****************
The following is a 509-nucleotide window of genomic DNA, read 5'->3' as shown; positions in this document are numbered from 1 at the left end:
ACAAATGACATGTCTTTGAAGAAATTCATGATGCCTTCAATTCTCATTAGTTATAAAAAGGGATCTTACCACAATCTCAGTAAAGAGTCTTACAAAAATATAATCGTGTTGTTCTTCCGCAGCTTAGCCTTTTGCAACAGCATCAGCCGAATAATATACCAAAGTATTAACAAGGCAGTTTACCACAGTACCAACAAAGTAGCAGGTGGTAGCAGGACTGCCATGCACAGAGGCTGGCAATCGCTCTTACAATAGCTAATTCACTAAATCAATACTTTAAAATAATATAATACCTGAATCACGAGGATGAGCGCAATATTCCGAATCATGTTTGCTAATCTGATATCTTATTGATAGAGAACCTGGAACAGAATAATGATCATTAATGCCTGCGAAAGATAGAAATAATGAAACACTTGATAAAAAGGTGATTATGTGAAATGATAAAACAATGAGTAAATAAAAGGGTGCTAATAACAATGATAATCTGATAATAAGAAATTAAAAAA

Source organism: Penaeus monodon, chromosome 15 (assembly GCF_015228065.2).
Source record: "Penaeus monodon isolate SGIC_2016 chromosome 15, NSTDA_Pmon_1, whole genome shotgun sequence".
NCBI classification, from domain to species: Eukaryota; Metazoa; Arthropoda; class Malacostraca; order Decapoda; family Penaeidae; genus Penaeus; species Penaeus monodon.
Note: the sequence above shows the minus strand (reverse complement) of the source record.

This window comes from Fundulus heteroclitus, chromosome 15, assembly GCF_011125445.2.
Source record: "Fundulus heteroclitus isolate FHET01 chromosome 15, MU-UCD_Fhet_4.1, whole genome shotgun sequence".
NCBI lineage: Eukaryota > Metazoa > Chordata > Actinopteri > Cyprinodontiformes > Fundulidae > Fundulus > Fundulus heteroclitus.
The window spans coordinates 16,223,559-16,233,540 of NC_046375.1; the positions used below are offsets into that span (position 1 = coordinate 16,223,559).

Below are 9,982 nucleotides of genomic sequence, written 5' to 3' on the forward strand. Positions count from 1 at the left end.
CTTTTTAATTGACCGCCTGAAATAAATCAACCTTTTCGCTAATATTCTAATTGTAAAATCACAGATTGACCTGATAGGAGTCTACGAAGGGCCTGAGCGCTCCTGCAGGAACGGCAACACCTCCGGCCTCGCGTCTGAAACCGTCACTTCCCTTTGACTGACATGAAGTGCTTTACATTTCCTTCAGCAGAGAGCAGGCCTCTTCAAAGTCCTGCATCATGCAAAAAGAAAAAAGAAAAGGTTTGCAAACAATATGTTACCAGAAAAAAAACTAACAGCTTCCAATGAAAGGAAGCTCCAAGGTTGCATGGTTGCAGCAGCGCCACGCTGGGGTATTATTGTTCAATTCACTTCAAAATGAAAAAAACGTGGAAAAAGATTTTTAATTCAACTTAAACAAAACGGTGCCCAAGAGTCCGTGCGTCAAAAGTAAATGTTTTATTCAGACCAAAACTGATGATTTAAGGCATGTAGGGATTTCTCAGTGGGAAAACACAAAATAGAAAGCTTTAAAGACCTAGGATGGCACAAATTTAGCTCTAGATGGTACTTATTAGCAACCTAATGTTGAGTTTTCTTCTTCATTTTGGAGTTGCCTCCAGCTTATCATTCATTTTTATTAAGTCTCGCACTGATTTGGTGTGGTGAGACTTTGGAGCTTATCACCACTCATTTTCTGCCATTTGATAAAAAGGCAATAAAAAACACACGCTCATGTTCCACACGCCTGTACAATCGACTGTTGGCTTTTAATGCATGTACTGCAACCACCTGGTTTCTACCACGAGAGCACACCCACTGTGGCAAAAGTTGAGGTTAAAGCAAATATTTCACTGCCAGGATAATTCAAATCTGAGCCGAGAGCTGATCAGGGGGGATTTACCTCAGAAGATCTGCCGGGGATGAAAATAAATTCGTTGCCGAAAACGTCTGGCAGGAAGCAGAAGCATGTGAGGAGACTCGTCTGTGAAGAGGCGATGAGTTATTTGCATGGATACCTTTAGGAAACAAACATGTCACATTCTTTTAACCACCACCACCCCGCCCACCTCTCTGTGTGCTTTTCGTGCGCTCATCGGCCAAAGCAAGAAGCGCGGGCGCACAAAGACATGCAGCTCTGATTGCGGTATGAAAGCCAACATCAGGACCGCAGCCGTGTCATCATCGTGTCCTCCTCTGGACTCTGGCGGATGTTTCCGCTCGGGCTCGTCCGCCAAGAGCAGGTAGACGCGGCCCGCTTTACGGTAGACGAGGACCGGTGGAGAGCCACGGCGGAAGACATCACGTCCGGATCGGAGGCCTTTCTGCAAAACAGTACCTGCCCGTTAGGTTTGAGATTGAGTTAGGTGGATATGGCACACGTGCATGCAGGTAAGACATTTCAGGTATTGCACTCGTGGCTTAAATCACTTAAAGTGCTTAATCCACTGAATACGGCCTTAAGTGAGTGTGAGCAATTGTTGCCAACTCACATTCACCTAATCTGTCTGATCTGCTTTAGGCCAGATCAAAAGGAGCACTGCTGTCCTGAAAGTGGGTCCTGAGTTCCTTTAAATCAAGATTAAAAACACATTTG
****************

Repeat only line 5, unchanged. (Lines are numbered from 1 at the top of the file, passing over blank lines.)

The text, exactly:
NCBI classification, from domain to species: Eukaryota; Metazoa; Arthropoda; class Malacostraca; order Decapoda; family Penaeidae; genus Penaeus; species Penaeus monodon.